[Topics: Critical Idealism, Phenomenology, Speculative Realism]
The World According to Headphones:

A Defense of Immanuel Kant against Recent Criticism by Speculative Realists

 

Immanuel Kant Sketch by M.R.P. - anthropocentrism, speculative realism, object-oriented ontology

Caricature Sketch by M.R.P.

Introduction:

There has been a recent trend in philosophy, particularly by some working under various flavors of speculative realism (such as objected-oriented ontology and speculative materialism) to accuse Kantian metaphysics of problematic anthropocentrism—meaning the undue privileging of humans or humanity. These accusations seem to result from a belief that Immanuel Kant’s intervention in philosophy amounted to an expansion of the powers of the human mind, placing it in charge of the category of reality. That is, however, not what Kant did.

Nor does Kant ‘privilege’ humans as subjects while ‘degrading’ non-humans as objects. After all, in his terminology all subjects are objects to each other—and to the extent that something apparently inanimate could be construed as a subject (perhaps through the metaphor of a physical reference frame, or through some notion of panpsychism), all humans are objects to it.

Speculative realists speak disapprovingly of what they call the ‘correlationism’ that pervades Kant, as Kant observes that we will only ever have access to our representations of (and the relationship between) reality and our mind, without ever having direct unmediated ‘external’ access to either. Somehow speculative realists interpret this sharp limitation and restriction that Kant places on the scope of human knowledge as instead being an empowering or even ‘reifying’ of human knowledge.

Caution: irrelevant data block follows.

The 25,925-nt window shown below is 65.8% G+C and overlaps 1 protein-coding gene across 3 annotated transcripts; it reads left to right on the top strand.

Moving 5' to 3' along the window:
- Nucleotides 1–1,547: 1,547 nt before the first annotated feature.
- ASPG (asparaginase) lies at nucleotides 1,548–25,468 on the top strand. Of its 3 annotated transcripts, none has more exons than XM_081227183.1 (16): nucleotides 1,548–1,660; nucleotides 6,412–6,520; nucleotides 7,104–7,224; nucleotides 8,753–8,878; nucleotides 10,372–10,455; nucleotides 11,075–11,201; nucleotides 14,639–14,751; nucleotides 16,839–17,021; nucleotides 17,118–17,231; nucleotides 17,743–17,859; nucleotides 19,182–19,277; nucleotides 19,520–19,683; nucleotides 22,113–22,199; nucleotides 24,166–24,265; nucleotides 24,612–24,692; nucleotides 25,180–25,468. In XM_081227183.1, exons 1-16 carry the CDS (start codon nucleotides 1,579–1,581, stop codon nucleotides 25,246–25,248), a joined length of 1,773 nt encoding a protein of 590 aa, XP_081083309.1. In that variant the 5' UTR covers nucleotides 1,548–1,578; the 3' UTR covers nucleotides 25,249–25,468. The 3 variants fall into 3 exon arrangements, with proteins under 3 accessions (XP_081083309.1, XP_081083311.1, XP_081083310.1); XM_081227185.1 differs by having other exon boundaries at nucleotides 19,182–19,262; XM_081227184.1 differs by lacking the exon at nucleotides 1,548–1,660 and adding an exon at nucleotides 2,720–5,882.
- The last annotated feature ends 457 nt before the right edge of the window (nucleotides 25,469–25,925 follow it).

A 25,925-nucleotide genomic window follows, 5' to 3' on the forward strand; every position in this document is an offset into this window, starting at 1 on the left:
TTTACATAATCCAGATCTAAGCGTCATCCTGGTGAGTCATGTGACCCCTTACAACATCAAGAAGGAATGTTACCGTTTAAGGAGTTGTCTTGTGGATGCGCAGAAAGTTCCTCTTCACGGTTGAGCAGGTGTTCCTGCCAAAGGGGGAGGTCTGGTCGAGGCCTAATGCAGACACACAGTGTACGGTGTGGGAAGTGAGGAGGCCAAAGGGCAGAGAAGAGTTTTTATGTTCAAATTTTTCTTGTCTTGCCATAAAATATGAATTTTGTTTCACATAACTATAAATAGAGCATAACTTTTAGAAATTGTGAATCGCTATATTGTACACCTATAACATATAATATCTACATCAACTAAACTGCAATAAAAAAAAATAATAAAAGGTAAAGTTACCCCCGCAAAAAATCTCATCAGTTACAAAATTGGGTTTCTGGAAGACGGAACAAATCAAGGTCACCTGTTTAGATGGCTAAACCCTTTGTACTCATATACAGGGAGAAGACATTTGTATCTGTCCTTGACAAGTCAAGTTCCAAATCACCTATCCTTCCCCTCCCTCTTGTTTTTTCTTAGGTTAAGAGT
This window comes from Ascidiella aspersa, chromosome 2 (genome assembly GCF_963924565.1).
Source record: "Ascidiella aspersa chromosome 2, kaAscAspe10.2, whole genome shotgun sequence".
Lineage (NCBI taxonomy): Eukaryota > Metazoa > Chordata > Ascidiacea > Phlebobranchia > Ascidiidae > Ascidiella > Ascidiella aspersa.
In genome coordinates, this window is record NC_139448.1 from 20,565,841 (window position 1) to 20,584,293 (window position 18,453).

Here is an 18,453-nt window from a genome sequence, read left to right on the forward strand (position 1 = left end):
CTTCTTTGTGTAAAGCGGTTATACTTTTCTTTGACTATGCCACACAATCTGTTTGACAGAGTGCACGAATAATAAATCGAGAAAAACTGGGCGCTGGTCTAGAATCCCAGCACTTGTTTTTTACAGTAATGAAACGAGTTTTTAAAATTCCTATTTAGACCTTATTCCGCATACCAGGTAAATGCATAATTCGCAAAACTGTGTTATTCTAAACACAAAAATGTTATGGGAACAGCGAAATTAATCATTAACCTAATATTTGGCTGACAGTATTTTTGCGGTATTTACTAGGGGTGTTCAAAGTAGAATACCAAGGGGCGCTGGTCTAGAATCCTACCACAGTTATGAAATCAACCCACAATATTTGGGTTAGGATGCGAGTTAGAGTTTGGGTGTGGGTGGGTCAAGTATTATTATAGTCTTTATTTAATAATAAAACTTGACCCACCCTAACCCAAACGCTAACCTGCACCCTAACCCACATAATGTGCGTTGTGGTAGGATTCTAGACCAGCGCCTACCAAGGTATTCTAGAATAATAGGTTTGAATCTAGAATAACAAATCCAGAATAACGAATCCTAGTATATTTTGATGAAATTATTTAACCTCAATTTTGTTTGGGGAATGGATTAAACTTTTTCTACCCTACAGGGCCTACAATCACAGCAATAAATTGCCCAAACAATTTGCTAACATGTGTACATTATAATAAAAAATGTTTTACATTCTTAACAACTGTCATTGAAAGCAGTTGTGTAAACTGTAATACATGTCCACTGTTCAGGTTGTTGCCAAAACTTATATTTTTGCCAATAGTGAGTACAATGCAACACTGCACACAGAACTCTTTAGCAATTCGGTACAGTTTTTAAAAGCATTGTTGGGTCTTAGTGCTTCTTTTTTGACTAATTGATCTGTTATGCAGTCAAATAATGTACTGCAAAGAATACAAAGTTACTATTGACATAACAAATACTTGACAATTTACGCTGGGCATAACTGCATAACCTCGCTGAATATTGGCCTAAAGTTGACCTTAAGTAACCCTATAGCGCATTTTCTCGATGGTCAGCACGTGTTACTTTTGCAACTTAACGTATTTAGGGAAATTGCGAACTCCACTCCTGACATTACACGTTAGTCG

Now, I could list and flatly deny such claims for a while longer. But that doesn’t seem very productive. So, instead, I’d like to take a step back and mount a proper defense against such ideas. I’ll do this by using this article to explain (in the broadest and most accessible strokes I can) what the low-level insights of Kantian philosophy actually involve.

Continue reading

[Topics: Critical Idealism, Phenomenology, Speculative Realism]
The World According to Headphones:

A Defense of Immanuel Kant against Recent Criticism by Speculative Realists

was last modified: December 22nd, 2022 by Daniel Podgorski

[Topics: Assumption, Evidence, Skepticism, Belief]
The Least Assumptions:

Cartesian Skepticism, and Reducing Guesses and Assertions in a Belief Network to the Minimum

 

Portrait of René Descartes after Frans Hals - beliefs, minimizing assumptions

Portrait of René Descartes (based on the painting by Frans Hals)

Introduction:

I closed the examination of pragmatic ethics in the previous article by saying that this time I would talk about “the one and only sense in which it is reasonable to maintain skepticism of the external world.” So I’m going to do just that. But before reaching that explanation, I need to make a few remarks about why it is important to minimize assumptions when forming beliefs. After all, prior to saying that universal skepticism is not generally as useful or compelling as it seems, I’d like to first make it clear that skepticism in general is a vital and healthy part of one’s intellectual life.